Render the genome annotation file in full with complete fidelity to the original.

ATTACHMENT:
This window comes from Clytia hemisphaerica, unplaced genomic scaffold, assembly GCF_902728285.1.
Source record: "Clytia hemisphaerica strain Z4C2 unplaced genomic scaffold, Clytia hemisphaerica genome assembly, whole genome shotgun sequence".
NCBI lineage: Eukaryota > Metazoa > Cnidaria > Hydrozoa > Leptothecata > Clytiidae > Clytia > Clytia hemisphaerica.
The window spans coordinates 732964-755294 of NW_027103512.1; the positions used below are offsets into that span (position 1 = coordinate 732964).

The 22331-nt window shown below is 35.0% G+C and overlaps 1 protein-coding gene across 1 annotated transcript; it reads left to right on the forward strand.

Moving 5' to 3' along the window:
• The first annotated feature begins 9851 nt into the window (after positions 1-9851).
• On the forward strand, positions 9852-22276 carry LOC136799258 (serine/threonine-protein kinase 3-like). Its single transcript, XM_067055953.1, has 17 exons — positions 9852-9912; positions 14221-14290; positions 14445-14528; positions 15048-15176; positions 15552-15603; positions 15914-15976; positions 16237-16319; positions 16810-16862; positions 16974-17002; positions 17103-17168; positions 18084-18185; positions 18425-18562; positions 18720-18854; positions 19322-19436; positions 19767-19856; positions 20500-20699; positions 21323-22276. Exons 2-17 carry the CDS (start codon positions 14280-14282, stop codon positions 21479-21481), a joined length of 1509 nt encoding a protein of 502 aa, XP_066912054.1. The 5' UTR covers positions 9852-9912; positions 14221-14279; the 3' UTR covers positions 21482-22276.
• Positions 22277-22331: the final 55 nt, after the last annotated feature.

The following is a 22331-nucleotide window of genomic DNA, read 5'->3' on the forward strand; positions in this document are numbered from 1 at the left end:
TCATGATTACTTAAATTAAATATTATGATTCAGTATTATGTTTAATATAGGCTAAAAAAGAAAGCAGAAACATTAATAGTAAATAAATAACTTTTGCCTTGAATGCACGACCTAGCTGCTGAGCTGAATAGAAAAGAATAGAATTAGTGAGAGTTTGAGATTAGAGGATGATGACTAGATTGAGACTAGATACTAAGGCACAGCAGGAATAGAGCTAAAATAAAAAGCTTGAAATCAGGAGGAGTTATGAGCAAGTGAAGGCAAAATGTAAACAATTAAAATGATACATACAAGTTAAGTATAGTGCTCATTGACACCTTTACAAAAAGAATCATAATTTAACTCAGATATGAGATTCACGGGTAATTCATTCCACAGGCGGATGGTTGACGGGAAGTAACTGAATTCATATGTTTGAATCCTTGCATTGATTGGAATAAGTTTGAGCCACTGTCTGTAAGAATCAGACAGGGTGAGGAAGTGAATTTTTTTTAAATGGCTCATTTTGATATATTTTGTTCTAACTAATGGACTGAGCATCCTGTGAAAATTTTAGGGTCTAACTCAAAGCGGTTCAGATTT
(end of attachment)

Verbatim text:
This window comes from Clytia hemisphaerica, unplaced genomic scaffold, assembly GCF_902728285.1.
Source record: "Clytia hemisphaerica strain Z4C2 unplaced genomic scaffold, Clytia hemisphaerica genome assembly, whole genome shotgun sequence".
NCBI lineage: Eukaryota > Metazoa > Cnidaria > Hydrozoa > Leptothecata > Clytiidae > Clytia > Clytia hemisphaerica.
The window spans coordinates 732964-755294 of NW_027103512.1; the positions used below are offsets into that span (position 1 = coordinate 732964).

The 22331-nt window shown below is 35.0% G+C and overlaps 1 protein-coding gene across 1 annotated transcript; it reads left to right on the forward strand.

Moving 5' to 3' along the window:
• The first annotated feature begins 9851 nt into the window (after positions 1-9851).
• On the forward strand, positions 9852-22276 carry LOC136799258 (serine/threonine-protein kinase 3-like). Its single transcript, XM_067055953.1, has 17 exons — positions 9852-9912; positions 14221-14290; positions 14445-14528; positions 15048-15176; positions 15552-15603; positions 15914-15976; positions 16237-16319; positions 16810-16862; positions 16974-17002; positions 17103-17168; positions 18084-18185; positions 18425-18562; positions 18720-18854; positions 19322-19436; positions 19767-19856; positions 20500-20699; positions 21323-22276. Exons 2-17 carry the CDS (start codon positions 14280-14282, stop codon positions 21479-21481), a joined length of 1509 nt encoding a protein of 502 aa, XP_066912054.1. The 5' UTR covers positions 9852-9912; positions 14221-14279; the 3' UTR covers positions 21482-22276.
• Positions 22277-22331: the final 55 nt, after the last annotated feature.

The following is a 22331-nucleotide window of genomic DNA, read 5'->3' on the forward strand; positions in this document are numbered from 1 at the left end:
TCATGATTACTTAAATTAAATATTATGATTCAGTATTATGTTTAATATAGGCTAAAAAAGAAAGCAGAAACATTAATAGTAAATAAATAACTTTTGCCTTGAATGCACGACCTAGCTGCTGAGCTGAATAGAAAAGAATAGAATTAGTGAGAGTTTGAGATTAGAGGATGATGACTAGATTGAGACTAGATACTAAGGCACAGCAGGAATAGAGCTAAAATAAAAAGCTTGAAATCAGGAGGAGTTATGAGCAAGTGAAGGCAAAATGTAAACAATTAAAATGATACATACAAGTTAAGTATAGTGCTCATTGACACCTTTACAAAAAGAATCATAATTTAACTCAGATATGAGATTCACGGGTAATTCATTCCACAGGCGGATGGTTGACGGGAAGTAACTGAATTCATATGTTTGAATCCTTGCATTGATTGGAATAAGTTTGAGCCACTGTCTGTAAGAATCAGACAGGGTGAGGAAGTGAATTTTTTTTAAATGGCTCATTTTGATATATTTTGTTCTAACTAATGGACTGAGCATCCTGTGAAAATTTTAGGGTCTAACTCAAAGCGGTTCAGATTT